No reason to cheer 'growing' US economy
Humayun Shahryar and Santi Rasanayagam say closer analysis shows America is in recession
Humayun Shahryar and Santi Rasanayagam
Despite some recent data indicating an uptick in US growth, underlying fundamentals such as job growth remain very weak. The stronger third-quarter gross domestic product figure was largely a function of government spending, which is unlikely to repeat itself in the context of the looming fiscal cliff.
It's worth remembering that early GDP figures are often reported positive even after a recession is already in progress. Waiting for two consecutive quarterly declines in GDP can be a misleading way of gauging recession risk because that pattern sometimes doesn't emerge until much later, if at all.
Our analysis shows that the US is already in recession and we expect the data to be revised down over the coming months.
The combination of a recession in the US and the Federal Reserve's accommodative monetary policy will negatively affect Asia through falling export demand and rising inflation. For instance, year over year, exports have been negative in South Korea in four of the past five months, implying the slowdown in Asia is already under way (Taiwan, Thailand, Singapore and Malaysia have also experienced slowing exports) and will intensify over the coming months.
Industrial production and employment will trend lower over the coming months as companies reduce output in response to faltering foreign demand. The lack of social safety nets such as unemployment insurance and health-care benefits will force households to increase savings, thereby exacerbating the slowdown.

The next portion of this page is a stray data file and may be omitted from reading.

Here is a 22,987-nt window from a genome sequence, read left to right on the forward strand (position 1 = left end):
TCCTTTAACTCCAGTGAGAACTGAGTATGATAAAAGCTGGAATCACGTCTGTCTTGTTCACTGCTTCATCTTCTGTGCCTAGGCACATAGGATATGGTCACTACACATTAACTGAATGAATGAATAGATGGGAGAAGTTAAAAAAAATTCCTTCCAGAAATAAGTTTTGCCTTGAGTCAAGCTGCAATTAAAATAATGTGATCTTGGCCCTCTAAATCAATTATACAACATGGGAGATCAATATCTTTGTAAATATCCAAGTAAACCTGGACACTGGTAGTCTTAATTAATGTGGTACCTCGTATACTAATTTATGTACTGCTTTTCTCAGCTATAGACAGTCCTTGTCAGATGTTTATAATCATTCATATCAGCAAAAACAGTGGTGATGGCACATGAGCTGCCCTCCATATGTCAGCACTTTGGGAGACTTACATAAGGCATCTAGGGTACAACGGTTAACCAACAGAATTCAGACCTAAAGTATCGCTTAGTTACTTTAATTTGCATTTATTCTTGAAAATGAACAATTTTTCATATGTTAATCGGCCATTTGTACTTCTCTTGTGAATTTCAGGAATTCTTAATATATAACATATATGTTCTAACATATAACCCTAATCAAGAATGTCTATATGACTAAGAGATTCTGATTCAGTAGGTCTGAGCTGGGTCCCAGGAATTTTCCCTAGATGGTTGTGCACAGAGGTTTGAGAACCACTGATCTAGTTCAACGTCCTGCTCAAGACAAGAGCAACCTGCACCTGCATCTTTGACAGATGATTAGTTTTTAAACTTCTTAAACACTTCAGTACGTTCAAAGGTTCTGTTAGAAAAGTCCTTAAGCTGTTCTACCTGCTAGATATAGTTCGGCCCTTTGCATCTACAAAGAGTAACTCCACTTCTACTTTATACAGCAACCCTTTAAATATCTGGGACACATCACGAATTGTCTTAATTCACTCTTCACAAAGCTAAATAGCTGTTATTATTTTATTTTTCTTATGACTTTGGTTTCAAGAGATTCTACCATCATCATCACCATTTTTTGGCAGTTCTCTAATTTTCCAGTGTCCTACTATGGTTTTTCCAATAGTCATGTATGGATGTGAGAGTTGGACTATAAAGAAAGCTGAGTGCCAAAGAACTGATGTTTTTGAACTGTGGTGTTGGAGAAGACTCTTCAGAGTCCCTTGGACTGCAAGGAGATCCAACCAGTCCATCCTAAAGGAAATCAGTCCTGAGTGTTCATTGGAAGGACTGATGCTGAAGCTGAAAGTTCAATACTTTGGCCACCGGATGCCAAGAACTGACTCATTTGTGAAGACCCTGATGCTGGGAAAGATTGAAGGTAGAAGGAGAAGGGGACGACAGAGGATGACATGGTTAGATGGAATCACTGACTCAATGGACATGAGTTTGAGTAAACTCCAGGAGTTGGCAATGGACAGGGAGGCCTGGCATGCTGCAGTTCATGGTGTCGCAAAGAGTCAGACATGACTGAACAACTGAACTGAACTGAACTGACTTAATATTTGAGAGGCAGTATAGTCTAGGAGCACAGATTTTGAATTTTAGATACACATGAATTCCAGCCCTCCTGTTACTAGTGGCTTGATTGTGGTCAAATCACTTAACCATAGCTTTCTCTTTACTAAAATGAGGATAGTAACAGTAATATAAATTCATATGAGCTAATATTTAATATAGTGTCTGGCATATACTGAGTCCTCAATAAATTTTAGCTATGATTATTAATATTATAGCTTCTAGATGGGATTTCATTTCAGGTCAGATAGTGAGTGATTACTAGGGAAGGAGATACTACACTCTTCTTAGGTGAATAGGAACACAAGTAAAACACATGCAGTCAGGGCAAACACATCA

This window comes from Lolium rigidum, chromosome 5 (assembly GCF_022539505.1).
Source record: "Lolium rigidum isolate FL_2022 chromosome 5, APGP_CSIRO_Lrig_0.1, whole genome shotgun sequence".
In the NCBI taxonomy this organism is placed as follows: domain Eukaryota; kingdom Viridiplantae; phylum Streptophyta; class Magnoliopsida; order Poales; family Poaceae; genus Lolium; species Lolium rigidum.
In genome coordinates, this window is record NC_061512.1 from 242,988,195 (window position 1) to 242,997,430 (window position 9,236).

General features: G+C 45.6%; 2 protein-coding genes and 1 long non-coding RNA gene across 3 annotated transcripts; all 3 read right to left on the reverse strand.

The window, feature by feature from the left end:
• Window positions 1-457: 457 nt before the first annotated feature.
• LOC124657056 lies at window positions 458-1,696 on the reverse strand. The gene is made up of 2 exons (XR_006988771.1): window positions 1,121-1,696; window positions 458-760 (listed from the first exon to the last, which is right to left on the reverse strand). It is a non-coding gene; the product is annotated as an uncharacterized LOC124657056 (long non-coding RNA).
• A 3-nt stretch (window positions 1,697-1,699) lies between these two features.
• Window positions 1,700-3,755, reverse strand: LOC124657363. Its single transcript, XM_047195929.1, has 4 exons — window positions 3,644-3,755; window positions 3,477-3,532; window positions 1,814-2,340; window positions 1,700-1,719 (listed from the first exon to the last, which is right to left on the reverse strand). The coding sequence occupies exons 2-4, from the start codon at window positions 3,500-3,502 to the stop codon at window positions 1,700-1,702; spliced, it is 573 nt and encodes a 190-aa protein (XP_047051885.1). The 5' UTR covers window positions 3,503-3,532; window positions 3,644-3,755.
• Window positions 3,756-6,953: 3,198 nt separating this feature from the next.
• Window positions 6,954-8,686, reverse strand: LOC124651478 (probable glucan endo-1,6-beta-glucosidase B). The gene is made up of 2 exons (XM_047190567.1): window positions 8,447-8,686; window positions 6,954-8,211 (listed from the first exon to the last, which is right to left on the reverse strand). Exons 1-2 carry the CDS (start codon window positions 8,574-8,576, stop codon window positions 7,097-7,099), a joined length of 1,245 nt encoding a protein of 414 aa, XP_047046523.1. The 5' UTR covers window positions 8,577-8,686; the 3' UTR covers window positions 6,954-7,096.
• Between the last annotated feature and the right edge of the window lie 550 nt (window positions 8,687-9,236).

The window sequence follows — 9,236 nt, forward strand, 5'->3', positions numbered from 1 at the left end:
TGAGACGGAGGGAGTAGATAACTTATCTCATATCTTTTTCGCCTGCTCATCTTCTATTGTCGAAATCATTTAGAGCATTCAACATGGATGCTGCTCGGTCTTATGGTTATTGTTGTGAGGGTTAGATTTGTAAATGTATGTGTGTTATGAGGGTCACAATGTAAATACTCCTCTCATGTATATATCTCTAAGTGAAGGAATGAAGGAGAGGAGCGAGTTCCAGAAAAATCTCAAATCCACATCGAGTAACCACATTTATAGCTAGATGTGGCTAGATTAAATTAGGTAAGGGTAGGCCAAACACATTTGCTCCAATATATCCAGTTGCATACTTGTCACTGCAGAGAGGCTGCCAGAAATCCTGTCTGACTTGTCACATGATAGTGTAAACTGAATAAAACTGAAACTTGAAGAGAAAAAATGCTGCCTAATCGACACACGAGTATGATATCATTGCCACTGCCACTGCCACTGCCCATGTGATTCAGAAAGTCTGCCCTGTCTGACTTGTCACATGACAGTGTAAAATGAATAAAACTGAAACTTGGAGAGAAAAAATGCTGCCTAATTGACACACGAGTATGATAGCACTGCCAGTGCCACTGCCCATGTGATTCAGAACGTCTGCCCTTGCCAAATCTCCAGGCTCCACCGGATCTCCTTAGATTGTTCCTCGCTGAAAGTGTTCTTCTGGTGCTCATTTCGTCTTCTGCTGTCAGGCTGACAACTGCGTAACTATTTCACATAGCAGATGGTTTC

Foreign direct investment into Asia will slow as companies and investors remain wary of committing long-term capital at a time of tepid global growth. For example, China has printed negative year-on-year growth figures in foreign direct investments over the past quarter. Portfolio flows, which are volatile, are likely to reverse as risk aversion forces investors to seek safe-haven currencies like the US dollar. This, along with a smaller trade surplus in Asia, will result in reduced liquidity as the pace of foreign exchange reserve accumulation slows.
Domestic-demand-driven economies like Indonesia will probably be less affected by the US recession. Further, the low level of government debt provides Indonesia with the ability to pursue fiscal stimulus to counter a slowdown in growth. In Sri Lanka, political stability and infrastructure spending should contribute to relatively robust growth.
A perfect storm of lower growth, higher inflation and social instability looks set to dominate and investors counting on Asia to drive global growth should brace themselves for a rough ride.
Humayun Shahryar is founder and CEO, and Santi Rasanayagam is director at Auvest Capital Management